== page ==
Our friends are missionaries to Panama, sent to pastor a Chinese church there. After they’ve been there for a little while, they observed that one ministry essential to the continuance and growth of the church is youth ministry, in Spanish. When the second generation of the church were children, the parents could teach them Sunday school in Chinese. But as the children grew up to be teenagers and develop their independence, Chinese no longer suffice and they began to drop out.
Just as Chinese churches in Canada need English ministry to keep the families together, Chinese churches in Panama need Spanish ministry to survive. It’s not an option up for discussion, but a necessity if they do not want to lose their children. Most of the adults do not have much education and run small businesses such as convenience stores, laundromats, bakeries etc.. They picked up just enough Spanish to make a living, and are inadequate when it comes to reading the Spanish bible, let alone teach it. Without internal resources, the only means is to enlist external help from local Spanish churches.
Previously the church had attempted to get help through joining the local denomination. However, this involved submitting their constitution, bylaws, statement of faith etc. in Spanish, something beyond their capability at that time, so the whole idea was shelved. But with the teens staying away from church, or going to Spanish churches instead, the need becomes more pressing. So our friends investigated possible sources of Spanish help, and began approaching them one by one.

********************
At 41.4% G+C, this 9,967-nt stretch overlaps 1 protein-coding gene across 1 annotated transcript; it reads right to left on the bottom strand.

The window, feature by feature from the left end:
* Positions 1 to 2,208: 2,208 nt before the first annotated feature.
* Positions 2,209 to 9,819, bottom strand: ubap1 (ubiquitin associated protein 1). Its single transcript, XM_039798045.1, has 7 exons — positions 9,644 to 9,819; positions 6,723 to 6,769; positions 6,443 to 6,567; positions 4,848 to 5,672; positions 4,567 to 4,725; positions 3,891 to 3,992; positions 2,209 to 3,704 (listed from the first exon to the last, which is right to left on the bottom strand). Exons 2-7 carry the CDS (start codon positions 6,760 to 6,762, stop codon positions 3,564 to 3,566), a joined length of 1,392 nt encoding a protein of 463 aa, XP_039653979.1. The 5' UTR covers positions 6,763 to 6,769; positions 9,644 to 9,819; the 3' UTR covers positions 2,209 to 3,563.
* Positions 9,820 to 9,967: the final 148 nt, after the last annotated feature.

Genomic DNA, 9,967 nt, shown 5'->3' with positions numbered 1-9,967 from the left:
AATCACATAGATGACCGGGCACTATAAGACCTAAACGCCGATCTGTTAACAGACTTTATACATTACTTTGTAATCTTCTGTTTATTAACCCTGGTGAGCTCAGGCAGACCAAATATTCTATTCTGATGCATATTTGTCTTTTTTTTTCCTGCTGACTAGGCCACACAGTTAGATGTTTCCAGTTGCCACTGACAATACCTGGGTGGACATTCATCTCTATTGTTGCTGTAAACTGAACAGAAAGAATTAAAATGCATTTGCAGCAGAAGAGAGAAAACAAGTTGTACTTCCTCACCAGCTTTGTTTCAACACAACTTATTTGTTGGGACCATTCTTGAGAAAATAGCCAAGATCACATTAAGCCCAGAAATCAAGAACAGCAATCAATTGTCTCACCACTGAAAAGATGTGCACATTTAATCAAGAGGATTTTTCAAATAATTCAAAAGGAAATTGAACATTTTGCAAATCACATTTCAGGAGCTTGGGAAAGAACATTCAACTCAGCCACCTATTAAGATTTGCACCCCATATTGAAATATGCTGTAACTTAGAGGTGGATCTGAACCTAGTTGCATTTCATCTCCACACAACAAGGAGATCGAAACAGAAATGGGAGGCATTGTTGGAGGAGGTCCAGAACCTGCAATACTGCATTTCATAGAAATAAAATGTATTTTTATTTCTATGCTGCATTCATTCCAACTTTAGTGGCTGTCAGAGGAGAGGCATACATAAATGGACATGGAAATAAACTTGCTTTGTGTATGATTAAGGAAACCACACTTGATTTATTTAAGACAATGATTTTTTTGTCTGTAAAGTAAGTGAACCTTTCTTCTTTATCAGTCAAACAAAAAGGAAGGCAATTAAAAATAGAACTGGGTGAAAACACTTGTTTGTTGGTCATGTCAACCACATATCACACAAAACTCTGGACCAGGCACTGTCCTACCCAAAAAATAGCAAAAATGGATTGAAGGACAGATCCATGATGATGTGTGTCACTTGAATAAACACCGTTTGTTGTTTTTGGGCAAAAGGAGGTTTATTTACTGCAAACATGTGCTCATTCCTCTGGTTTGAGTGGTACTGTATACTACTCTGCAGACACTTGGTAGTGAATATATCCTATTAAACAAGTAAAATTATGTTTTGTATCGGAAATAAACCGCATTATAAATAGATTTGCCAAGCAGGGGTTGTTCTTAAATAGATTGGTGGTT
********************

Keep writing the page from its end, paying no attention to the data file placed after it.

One of the church’s teens left and went to a Spanish Baptist church in the neighborhood. Our friends did not expect them to help, so went to them last. Ironically, this is the church that came to the rescue. The Spanish church had wanted to reach out to the Chinese adults for a long time, but hitherto had been unable to do so because of the language barrier. However, they kept praying about it for 10 years, and God answered both their and our friends’ prayers.
When our friends contacted them to request help, they were delighted to do so. Their dream to reach the Chinese can now be fulfilled, only it was the youth, not adults. Enthusiastically they sent four of their young adults to the Chinese church every week to teach Spanish Sunday school, plus two children’s workers who take turns to come as well. Our friends attend their monthly staff meeting to maintain the relationship and coordinate schedules.
The youth group was keen on reaching their peers, and grew from a handful of teens to as many as 35 people when there are special events, averaging 25 weekly. They have grown to be even bigger than the adult congregation. A good number were willing to do daily devotions, so the growth was not only quantitative, but qualitative as well. Our friends got more than they hoped for, not just Spanish helpers to stop the hemorrhage, but new blood to revitalize the next generation. Truly this is of the Lord. Praise and thanks be to God!
One thought on “God’s Work”
I think English speaking churches should start up some Spanish classes and try to break down the language barrier so that English Speaking and Spanish speaking believers can worship together, not in language-segregated services. http://www.duolingo.com will let people learn language for free.